How can pediatric clinics best use your findings to design effective interventions? How can policymakers make use of your findings?

Vasan: Pediatric clinics should incorporate referrals to food resources that align with families’ preferences, in partnership with community-based organizations. This could include providing warm handoffs to CBOs that provide home food delivery or using a medical-financial partnership to help families enroll in Special Supplemental Nutrition Program for Women, Infants, and Children (WIC) and SNAP. We also recommend that clinics consider a tiered approach to resource referrals, targeting more intensive resources like meal delivery programs to families with more complex medical and social needs, while making less intensive resources like information about food banks and food pantries available to all patients.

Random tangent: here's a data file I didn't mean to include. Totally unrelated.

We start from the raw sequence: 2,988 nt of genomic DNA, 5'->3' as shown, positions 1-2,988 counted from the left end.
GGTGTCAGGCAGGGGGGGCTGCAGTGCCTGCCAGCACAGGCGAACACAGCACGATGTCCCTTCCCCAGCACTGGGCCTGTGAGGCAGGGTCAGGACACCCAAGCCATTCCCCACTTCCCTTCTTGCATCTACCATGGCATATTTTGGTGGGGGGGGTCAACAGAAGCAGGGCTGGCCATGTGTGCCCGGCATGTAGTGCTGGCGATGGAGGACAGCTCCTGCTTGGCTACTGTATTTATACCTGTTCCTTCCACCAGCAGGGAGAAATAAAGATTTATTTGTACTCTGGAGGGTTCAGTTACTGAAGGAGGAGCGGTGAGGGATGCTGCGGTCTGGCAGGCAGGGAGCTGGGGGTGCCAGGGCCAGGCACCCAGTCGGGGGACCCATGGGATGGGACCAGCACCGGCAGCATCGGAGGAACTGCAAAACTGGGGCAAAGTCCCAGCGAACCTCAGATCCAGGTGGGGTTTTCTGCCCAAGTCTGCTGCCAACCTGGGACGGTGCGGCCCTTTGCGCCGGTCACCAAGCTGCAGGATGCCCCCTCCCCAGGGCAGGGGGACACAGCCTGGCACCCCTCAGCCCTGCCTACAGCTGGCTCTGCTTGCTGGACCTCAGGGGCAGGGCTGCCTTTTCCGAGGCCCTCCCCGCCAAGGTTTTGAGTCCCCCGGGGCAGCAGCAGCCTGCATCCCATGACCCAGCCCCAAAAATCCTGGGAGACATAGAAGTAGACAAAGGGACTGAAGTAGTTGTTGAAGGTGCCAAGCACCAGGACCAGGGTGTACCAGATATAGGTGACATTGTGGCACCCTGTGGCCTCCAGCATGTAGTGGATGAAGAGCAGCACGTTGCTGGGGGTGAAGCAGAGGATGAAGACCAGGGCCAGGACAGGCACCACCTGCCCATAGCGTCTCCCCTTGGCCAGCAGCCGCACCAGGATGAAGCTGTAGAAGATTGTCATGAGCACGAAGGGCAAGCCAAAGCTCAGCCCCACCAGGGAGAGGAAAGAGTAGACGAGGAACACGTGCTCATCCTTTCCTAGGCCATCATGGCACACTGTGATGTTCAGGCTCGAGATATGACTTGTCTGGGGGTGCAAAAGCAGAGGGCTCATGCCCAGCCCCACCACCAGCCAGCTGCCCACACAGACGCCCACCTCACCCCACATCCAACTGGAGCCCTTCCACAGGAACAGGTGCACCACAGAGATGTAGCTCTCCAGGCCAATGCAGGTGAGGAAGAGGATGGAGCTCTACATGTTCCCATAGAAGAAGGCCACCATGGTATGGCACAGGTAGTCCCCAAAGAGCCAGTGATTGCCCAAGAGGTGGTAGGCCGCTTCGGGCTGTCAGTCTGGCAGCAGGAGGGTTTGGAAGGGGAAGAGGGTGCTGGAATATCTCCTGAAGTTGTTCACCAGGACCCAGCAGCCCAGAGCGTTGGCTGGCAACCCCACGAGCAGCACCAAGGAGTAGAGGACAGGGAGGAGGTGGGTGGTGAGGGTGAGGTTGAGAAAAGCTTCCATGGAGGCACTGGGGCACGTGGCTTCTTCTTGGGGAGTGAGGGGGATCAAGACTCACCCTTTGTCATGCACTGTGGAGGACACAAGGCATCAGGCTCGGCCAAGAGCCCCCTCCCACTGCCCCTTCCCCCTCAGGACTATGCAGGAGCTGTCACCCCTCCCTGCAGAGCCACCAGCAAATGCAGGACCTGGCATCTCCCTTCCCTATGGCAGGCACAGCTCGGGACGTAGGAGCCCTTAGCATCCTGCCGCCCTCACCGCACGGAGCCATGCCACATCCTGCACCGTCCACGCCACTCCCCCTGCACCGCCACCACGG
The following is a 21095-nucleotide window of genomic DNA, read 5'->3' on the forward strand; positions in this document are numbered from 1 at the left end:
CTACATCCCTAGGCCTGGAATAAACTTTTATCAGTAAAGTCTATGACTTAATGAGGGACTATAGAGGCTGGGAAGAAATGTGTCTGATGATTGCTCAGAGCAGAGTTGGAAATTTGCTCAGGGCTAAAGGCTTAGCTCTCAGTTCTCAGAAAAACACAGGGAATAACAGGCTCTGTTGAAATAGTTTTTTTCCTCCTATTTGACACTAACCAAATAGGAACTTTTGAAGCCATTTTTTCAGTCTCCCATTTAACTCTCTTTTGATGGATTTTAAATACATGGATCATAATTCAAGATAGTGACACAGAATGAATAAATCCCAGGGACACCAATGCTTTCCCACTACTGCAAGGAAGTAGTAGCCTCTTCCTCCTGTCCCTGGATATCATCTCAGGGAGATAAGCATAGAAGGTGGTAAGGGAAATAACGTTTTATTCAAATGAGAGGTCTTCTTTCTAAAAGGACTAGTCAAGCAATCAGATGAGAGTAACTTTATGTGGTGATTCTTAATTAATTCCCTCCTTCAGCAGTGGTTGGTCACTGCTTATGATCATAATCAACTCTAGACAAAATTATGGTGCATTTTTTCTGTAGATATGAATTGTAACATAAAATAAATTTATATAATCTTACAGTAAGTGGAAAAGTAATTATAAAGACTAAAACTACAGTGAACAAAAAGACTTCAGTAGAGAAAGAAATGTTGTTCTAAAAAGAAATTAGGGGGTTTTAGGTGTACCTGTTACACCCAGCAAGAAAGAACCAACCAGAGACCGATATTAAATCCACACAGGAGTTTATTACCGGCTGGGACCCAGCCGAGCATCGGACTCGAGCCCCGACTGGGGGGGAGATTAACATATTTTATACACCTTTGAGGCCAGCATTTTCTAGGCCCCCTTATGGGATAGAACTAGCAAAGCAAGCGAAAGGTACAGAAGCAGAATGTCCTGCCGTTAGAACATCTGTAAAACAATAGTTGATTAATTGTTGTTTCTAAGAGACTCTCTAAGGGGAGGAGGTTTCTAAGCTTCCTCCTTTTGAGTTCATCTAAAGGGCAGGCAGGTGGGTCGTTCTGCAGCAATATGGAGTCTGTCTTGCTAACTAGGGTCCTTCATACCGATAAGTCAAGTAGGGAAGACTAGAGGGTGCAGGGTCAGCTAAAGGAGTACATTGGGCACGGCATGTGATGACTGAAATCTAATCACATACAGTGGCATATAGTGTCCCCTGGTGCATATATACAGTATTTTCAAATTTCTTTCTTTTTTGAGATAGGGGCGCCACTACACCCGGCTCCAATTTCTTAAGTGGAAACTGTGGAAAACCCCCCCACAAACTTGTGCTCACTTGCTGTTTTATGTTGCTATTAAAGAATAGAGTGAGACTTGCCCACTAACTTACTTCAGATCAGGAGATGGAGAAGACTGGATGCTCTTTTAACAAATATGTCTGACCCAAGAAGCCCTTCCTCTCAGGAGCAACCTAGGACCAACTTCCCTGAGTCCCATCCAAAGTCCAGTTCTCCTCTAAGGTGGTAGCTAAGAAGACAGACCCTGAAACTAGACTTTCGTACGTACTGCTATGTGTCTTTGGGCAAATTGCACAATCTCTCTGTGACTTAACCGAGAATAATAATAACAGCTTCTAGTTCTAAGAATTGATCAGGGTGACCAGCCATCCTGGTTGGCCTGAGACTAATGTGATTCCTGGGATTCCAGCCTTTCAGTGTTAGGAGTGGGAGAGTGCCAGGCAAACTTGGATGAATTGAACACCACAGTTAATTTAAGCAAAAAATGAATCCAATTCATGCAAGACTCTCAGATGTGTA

For policymakers, our findings underscore the importance of developing payment models that can sustainably fund nutrition support. For example, several states are piloting Medicaid coverage for food and nutrition support programs through Section 1115 waivers focused on addressing health-related social needs. Payers and policymakers should also consider the importance of reimbursing for team-based care, including support for community health worker services to help families connect with resources.

How do you see food assistance programs fitting into a web of support for the social determinants of health?